Saturday, April 12, 2014

JobBridge is symbolic of government’s attitude towards young people

Ireland has faced the greatest economic and social crisis since the foundation of the state and rather than target those responsible – speculators, senior bankers or politicians – our government has thrown the majority of the burden on the shoulders of young people.
  • Youth unemployment stands at approximately 28%.
  • We have the highest net-migration levels in Europe with more than 177,000 young people emigrating since 2008 – tearing local communities apart.
  • Our suicide rate for young people is four times higher than the UK and is the highest in Europe for women and second highest for men.
  • Six people register as homeless every single day in Dublin, many of whom are young people who cannot afford a place to live.
The statistics go on and on but none of them exist in a vacuum, they’re all related and they’re the product of an uncaring political system.

Rather than deal with the crisis facing young people in a positive and caring manner by investing sufficiently, successive Irish governments have chosen to attack their living conditions.

In the last Budget, the Minister for Social Protection Joan Burton, cut Job Seeker’s Allowance for young people by up to 45 percent  (down to €100 per week) stating that it would incentivise young people to seek jobs – as if they haven’t been looking for employment. The Minister knows only too well there are no jobs out there with 28 applicants for every job advertised. Government representatives then proudly announce – with no sense of shame – that they have protected core social welfare payments. Not for citizens under the age of 26 they haven’t. They’ve savaged them.

Now the government is about to begin the implementation of the much heralded Youth Guarantee, which threatens to cut the social welfare rates even further.

According to the Youth Guarantee Implementation Plan, “Failure to apply for or accept an opportunity on the national internship scheme (JobBridge)” will result in a cut of 25 percent of social welfare rates for young people.

The inconvenient truth is that young JobBridge interns are being paid approximately 56 percent below the ‘at risk of poverty’ rate in Ireland. At €3.75 per hour or €150 per week for a full time job, lots of young people, who do not have a financially secure family to back them up, simply cannot afford to take up the scheme.

They cannot afford the extra financial costs associated with a full time job including transport, food and clothing. I have heard of one person on an internship scheme who has to walk from Tallaght to Dublin City Centre because they cannot afford the price of the Luas. So now our government is forcing young people to work for poverty pay or face an even deeper level of poverty and deprivation through social welfare cuts.

Don’t get me wrong, there are some people who JobBridge has benefited and there is room for properly planned and independently monitored internship scheme - but the flaws of JobBridge, which supplies free labour to some highly profitable employers, is beyond repair. It’s widely accepted to be a crude mechanism for massaging unemployment statistics under the guise of providing ‘experience’.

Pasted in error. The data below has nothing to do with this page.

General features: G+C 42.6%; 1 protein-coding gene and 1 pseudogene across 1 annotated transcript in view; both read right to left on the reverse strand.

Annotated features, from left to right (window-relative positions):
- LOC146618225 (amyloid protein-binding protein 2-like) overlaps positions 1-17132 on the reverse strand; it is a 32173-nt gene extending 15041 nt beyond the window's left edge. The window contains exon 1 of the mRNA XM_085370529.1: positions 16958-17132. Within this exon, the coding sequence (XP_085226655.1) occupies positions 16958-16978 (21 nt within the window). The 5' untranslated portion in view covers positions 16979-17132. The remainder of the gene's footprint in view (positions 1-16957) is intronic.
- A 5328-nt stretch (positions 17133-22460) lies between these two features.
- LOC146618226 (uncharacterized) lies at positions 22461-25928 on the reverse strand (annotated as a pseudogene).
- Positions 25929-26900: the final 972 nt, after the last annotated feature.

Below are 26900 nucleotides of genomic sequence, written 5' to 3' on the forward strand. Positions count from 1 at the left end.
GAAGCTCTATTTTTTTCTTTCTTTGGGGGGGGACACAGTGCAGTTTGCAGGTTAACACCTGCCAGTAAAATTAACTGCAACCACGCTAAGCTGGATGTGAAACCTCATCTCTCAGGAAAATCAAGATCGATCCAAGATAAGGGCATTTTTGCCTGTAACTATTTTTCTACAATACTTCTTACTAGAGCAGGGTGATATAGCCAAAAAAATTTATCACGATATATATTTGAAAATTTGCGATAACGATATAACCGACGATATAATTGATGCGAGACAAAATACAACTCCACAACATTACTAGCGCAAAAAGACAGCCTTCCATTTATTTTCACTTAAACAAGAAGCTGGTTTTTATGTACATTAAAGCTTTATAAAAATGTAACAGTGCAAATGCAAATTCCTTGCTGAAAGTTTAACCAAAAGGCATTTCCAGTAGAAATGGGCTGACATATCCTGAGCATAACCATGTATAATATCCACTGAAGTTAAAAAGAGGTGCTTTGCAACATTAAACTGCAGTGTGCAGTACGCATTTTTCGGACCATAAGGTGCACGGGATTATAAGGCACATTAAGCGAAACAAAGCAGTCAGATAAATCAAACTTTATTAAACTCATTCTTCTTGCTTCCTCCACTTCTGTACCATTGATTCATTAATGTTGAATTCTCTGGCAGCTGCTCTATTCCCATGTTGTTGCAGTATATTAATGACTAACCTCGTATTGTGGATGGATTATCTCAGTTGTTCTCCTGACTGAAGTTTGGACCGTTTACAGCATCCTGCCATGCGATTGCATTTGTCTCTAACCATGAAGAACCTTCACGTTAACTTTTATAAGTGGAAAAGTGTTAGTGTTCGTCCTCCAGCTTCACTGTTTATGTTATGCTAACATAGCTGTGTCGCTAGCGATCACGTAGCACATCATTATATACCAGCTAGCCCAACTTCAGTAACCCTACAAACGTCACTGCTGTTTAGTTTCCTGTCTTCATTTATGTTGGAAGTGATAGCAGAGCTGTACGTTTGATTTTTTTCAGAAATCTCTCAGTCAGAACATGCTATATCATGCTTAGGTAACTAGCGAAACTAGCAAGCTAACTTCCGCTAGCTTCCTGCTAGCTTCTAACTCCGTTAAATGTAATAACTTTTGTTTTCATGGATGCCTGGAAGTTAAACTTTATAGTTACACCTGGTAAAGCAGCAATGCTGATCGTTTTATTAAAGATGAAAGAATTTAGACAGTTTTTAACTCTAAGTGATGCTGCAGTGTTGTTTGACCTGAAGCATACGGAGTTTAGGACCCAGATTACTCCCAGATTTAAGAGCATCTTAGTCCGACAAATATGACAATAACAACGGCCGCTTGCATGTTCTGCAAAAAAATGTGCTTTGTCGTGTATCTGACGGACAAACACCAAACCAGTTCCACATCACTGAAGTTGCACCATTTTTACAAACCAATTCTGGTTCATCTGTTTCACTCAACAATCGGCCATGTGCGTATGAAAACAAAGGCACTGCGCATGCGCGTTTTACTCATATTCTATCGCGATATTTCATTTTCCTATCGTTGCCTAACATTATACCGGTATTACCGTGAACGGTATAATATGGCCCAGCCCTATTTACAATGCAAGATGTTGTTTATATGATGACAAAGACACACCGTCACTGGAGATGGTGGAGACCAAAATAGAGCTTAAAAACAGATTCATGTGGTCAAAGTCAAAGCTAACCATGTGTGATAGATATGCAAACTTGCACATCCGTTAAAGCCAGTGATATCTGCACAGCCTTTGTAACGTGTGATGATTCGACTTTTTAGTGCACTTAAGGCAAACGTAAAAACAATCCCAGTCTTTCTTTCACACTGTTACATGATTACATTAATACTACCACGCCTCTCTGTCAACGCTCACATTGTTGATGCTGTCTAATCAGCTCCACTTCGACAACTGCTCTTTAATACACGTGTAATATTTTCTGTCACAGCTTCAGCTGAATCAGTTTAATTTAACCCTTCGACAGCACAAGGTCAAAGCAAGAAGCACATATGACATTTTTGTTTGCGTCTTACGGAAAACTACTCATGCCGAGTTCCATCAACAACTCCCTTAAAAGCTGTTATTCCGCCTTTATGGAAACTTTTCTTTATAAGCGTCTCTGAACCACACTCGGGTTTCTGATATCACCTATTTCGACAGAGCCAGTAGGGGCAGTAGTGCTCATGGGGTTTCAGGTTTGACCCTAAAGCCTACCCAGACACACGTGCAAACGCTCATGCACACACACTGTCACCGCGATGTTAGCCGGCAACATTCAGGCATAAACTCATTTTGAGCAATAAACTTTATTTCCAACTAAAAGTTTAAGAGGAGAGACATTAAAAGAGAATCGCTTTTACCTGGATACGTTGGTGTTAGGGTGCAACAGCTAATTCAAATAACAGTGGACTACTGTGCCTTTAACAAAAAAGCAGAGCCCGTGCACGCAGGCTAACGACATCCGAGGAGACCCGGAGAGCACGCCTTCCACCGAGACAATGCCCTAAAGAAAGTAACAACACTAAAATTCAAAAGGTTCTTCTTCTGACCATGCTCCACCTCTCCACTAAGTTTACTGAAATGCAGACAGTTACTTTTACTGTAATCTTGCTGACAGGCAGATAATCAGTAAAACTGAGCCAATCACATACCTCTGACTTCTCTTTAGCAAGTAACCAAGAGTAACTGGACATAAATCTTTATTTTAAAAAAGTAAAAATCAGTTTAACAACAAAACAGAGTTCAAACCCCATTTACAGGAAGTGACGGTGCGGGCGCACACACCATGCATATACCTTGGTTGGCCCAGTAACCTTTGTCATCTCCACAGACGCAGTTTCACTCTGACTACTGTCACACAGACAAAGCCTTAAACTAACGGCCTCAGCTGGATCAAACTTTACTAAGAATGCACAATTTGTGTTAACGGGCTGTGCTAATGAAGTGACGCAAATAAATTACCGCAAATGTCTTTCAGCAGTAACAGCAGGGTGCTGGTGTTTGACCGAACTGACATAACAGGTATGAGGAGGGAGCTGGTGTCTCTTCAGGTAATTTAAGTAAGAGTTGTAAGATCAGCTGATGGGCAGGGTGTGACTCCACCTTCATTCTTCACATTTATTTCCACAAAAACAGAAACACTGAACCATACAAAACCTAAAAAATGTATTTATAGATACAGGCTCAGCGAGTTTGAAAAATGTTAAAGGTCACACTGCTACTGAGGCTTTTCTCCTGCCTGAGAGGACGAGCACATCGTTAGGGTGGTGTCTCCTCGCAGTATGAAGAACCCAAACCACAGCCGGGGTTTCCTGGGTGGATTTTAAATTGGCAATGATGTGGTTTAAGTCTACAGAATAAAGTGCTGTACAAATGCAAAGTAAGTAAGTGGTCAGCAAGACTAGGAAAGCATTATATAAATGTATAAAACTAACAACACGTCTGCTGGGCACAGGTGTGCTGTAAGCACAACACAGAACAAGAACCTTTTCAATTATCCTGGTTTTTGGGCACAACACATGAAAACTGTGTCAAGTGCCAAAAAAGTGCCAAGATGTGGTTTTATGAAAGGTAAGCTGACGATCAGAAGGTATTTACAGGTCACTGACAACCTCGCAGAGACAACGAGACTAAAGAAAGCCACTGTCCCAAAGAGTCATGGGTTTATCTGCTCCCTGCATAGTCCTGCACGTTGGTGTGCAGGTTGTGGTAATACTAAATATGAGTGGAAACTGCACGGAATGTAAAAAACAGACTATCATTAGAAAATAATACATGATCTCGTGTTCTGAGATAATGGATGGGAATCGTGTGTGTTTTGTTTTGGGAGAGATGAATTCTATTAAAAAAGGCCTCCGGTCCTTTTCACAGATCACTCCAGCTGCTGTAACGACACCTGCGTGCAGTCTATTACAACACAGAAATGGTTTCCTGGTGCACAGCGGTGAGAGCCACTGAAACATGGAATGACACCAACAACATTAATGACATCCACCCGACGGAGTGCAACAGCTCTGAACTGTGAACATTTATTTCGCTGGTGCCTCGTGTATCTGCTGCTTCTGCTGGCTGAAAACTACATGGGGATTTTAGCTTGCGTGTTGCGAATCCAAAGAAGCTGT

Young people are being told, work for less than half the minimum wage and live in poverty or else emigrate. Politicians then have the cheek to say young people are emigrating as a ‘lifestyle choice’ – as the government destroys their living standards.

Young people want to stay in Ireland but they need real jobs to allow them to do so. They know the current provision of questionable internship schemes isn’t the only game in town and there is a jobs alternative. The private sector is refusing to hire so the obvious alternative is the public sector. Unfortunately, this is where there’s a lack of political will.

The public sector recruitment embargo has been in place since April 2009 and remains; meaning the largest employer in the state has barely hired any young people for five years. The government could tax wealth in order to create decent jobs for young people but amazingly, rather than invest in combating the youth crisis; the government is now proposing tax cuts which are likely to benefit the top 30 percent of earners. How is this going to help our young people or tackle the youth crisis?

Young people are waking up to the fact they have been easy targets in the past. They know that they are targeted because they don’t vote in the numbers that older people do and they can be incentivised to emigrate easier than other demographics – shamefully, without the opportunity to hold politicians accountable due to a lack of overseas voting.

However, campaigns like the ‘We’re Not Leaving’ campaign and a whole variety of civil society and trade union groups representing young people are organising and politicising. Many of them are supporting a major demonstration against mandatory internship scheme’s including JobBridge at 3pm at the Central Bank in Dublin today.

The call is clear: young people deserve better. They don’t want forced labour; they want real jobs with real pay and a real future. With the European and local elections coming up in June, ignore them at your peril.

By David Gibney
Mandate Youth

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